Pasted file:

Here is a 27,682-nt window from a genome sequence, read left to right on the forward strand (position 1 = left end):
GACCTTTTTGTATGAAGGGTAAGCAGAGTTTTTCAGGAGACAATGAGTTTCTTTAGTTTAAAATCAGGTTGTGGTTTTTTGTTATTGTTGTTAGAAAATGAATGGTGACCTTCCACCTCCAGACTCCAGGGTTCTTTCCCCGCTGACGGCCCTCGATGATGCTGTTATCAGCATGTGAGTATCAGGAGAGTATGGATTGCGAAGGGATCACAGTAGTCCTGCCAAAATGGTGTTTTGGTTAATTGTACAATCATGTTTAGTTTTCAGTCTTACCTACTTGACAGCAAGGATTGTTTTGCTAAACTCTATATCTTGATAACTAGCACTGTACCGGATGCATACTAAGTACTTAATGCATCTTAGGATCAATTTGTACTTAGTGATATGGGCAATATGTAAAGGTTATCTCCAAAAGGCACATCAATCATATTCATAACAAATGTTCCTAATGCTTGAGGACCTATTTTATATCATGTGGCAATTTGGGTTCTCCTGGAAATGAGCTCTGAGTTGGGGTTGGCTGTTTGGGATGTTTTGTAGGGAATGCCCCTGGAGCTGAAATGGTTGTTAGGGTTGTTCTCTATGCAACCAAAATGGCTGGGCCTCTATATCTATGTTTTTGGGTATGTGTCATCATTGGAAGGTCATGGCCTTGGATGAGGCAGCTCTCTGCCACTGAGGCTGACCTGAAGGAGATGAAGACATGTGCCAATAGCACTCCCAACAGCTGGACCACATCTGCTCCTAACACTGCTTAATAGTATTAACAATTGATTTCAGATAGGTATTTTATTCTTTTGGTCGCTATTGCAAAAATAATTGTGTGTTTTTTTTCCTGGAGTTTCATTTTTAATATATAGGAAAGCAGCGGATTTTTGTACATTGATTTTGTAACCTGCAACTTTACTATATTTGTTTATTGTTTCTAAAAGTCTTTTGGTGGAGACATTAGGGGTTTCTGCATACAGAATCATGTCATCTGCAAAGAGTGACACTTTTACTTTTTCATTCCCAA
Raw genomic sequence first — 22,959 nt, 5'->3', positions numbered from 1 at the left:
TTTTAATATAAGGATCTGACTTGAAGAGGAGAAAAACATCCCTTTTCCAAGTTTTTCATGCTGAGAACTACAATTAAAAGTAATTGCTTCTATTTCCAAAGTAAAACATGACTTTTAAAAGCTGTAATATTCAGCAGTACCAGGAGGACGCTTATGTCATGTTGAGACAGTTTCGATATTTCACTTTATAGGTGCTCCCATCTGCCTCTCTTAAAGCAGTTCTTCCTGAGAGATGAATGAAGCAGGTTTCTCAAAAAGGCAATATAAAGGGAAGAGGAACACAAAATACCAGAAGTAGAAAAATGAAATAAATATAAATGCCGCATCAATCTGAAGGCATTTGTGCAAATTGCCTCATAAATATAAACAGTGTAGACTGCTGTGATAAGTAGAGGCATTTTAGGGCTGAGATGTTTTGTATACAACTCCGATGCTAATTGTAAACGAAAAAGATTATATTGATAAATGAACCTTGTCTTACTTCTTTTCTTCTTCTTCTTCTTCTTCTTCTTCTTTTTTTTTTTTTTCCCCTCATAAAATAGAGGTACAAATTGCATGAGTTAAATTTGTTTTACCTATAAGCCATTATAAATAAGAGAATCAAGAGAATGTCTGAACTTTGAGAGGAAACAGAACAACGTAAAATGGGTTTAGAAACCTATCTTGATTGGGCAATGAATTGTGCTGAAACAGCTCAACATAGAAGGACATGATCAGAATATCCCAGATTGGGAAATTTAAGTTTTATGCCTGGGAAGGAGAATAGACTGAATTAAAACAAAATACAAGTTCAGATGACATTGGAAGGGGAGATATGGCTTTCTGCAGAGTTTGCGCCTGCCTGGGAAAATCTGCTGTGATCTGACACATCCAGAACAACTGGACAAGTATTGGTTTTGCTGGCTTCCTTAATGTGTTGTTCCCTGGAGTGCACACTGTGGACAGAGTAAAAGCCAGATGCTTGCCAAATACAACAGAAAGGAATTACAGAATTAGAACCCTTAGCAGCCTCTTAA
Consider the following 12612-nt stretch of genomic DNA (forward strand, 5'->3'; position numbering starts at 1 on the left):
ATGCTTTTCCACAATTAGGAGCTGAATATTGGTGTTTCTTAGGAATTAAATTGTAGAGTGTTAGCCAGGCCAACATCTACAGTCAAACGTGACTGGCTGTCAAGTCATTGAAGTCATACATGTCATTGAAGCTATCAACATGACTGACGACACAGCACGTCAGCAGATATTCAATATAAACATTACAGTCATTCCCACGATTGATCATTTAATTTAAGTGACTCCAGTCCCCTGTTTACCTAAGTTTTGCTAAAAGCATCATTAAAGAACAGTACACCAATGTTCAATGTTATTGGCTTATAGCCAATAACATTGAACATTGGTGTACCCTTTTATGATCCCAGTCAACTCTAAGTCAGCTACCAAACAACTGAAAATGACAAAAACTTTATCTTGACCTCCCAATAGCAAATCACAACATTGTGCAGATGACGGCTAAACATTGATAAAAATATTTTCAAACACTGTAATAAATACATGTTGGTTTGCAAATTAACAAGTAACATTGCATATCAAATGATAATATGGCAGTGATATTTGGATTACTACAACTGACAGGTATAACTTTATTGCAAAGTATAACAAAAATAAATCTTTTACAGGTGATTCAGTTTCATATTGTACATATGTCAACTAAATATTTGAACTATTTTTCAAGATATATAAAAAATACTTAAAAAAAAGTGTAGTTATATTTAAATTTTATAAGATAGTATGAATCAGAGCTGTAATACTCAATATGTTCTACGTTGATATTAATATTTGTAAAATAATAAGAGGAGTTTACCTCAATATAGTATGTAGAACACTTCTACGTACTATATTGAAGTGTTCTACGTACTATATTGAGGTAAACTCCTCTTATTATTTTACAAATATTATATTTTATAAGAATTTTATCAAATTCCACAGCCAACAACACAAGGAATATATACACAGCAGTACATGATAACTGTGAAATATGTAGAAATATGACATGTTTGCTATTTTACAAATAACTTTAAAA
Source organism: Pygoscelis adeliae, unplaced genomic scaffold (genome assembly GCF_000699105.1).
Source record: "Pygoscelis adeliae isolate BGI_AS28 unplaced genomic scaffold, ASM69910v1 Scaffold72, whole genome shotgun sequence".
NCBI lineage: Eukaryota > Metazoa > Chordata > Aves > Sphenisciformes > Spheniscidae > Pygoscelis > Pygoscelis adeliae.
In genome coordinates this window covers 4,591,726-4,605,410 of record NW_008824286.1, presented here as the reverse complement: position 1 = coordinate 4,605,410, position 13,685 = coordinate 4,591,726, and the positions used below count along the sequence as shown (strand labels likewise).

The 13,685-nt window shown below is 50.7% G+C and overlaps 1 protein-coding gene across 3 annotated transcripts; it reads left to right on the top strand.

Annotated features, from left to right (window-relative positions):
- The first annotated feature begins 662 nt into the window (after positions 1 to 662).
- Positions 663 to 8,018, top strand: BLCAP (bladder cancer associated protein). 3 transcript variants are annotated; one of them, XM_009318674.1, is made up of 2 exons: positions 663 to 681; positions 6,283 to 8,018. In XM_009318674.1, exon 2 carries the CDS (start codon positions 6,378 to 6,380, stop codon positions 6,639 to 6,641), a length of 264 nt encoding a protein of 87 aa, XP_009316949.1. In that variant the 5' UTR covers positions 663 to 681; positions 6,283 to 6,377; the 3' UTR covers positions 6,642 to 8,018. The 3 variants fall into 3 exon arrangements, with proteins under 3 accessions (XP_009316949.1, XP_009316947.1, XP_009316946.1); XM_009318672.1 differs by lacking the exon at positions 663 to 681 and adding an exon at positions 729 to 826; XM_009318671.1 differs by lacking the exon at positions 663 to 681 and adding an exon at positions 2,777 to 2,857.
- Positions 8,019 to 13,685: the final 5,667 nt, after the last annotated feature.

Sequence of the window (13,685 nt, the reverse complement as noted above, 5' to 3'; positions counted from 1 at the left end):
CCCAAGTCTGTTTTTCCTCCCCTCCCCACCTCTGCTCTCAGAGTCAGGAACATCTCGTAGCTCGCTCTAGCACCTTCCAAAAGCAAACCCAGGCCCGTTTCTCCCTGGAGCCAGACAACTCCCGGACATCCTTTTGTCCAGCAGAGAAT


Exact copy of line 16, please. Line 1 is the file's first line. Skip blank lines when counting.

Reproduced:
Sequence of the window (13,685 nt, the reverse complement as noted above, 5' to 3'; positions counted from 1 at the left end):